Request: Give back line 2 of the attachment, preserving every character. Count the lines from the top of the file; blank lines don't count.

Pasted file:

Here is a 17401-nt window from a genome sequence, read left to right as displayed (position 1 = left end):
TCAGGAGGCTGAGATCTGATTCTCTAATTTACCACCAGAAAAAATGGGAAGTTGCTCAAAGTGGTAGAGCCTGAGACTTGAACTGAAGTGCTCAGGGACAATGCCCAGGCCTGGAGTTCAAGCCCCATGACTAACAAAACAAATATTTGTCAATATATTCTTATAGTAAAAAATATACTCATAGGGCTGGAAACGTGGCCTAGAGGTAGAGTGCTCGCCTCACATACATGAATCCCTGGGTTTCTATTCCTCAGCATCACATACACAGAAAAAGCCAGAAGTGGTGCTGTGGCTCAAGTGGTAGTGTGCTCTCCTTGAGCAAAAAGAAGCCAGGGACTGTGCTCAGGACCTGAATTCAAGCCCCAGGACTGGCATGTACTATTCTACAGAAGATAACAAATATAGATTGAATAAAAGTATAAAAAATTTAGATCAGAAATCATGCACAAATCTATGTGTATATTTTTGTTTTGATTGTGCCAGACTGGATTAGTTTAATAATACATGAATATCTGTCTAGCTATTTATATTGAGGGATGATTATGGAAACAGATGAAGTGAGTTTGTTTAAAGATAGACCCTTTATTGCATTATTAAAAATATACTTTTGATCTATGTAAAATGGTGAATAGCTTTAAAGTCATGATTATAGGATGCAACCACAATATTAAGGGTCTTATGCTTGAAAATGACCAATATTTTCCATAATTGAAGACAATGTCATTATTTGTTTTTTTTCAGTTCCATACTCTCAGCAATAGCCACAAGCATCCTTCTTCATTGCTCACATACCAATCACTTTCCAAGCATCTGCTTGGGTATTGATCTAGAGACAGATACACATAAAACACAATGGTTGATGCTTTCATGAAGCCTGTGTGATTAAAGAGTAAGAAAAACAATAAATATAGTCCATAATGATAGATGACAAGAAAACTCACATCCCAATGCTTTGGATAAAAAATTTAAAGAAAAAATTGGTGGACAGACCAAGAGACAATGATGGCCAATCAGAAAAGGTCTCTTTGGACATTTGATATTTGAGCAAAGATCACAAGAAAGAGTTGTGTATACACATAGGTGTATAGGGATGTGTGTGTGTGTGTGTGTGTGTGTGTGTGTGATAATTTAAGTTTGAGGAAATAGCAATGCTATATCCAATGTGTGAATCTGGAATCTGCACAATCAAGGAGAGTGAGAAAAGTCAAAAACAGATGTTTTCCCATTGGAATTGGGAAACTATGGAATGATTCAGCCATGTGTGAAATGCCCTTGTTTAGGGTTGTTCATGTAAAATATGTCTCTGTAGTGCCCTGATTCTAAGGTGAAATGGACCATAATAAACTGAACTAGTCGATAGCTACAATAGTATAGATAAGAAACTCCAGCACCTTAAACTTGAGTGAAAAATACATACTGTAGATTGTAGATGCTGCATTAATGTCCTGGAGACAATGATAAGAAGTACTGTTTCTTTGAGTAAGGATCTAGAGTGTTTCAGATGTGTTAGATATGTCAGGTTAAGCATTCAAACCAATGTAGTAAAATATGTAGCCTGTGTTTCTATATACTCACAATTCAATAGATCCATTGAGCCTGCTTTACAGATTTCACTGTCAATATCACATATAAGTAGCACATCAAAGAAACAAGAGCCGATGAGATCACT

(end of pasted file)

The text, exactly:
TCAGGAGGCTGAGATCTGATTCTCTAATTTACCACCAGAAAAAATGGGAAGTTGCTCAAAGTGGTAGAGCCTGAGACTTGAACTGAAGTGCTCAGGGACAATGCCCAGGCCTGGAGTTCAAGCCCCATGACTAACAAAACAAATATTTGTCAATATATTCTTATAGTAAAAAATATACTCATAGGGCTGGAAACGTGGCCTAGAGGTAGAGTGCTCGCCTCACATACATGAATCCCTGGGTTTCTATTCCTCAGCATCACATACACAGAAAAAGCCAGAAGTGGTGCTGTGGCTCAAGTGGTAGTGTGCTCTCCTTGAGCAAAAAGAAGCCAGGGACTGTGCTCAGGACCTGAATTCAAGCCCCAGGACTGGCATGTACTATTCTACAGAAGATAACAAATATAGATTGAATAAAAGTATAAAAAATTTAGATCAGAAATCATGCACAAATCTATGTGTATATTTTTGTTTTGATTGTGCCAGACTGGATTAGTTTAATAATACATGAATATCTGTCTAGCTATTTATATTGAGGGATGATTATGGAAACAGATGAAGTGAGTTTGTTTAAAGATAGACCCTTTATTGCATTATTAAAAATATACTTTTGATCTATGTAAAATGGTGAATAGCTTTAAAGTCATGATTATAGGATGCAACCACAATATTAAGGGTCTTATGCTTGAAAATGACCAATATTTTCCATAATTGAAGACAATGTCATTATTTGTTTTTTTTCAGTTCCATACTCTCAGCAATAGCCACAAGCATCCTTCTTCATTGCTCACATACCAATCACTTTCCAAGCATCTGCTTGGGTATTGATCTAGAGACAGATACACATAAAACACAATGGTTGATGCTTTCATGAAGCCTGTGTGATTAAAGAGTAAGAAAAACAATAAATATAGTCCATAATGATAGATGACAAGAAAACTCACATCCCAATGCTTTGGATAAAAAATTTAAAGAAAAAATTGGTGGACAGACCAAGAGACAATGATGGCCAATCAGAAAAGGTCTCTTTGGACATTTGATATTTGAGCAAAGATCACAAGAAAGAGTTGTGTATACACATAGGTGTATAGGGATGTGTGTGTGTGTGTGTGTGTGTGTGTGTGTGATAATTTAAGTTTGAGGAAATAGCAATGCTATATCCAATGTGTGAATCTGGAATCTGCACAATCAAGGAGAGTGAGAAAAGTCAAAAACAGATGTTTTCCCATTGGAATTGGGAAACTATGGAATGATTCAGCCATGTGTGAAATGCCCTTGTTTAGGGTTGTTCATGTAAAATATGTCTCTGTAGTGCCCTGATTCTAAGGTGAAATGGACCATAATAAACTGAACTAGTCGATAGCTACAATAGTATAGATAAGAAACTCCAGCACCTTAAACTTGAGTGAAAAATACATACTGTAGATTGTAGATGCTGCATTAATGTCCTGGAGACAATGATAAGAAGTACTGTTTCTTTGAGTAAGGATCTAGAGTGTTTCAGATGTGTTAGATATGTCAGGTTAAGCATTCAAACCAATGTAGTAAAATATGTAGCCTGTGTTTCTATATACTCACAATTCAATAGATCCATTGAGCCTGCTTTACAGATTTCACTGTCAATATCACATATAAGTAGCACATCAAAGAAACAAGAGCCGATGAGATCACT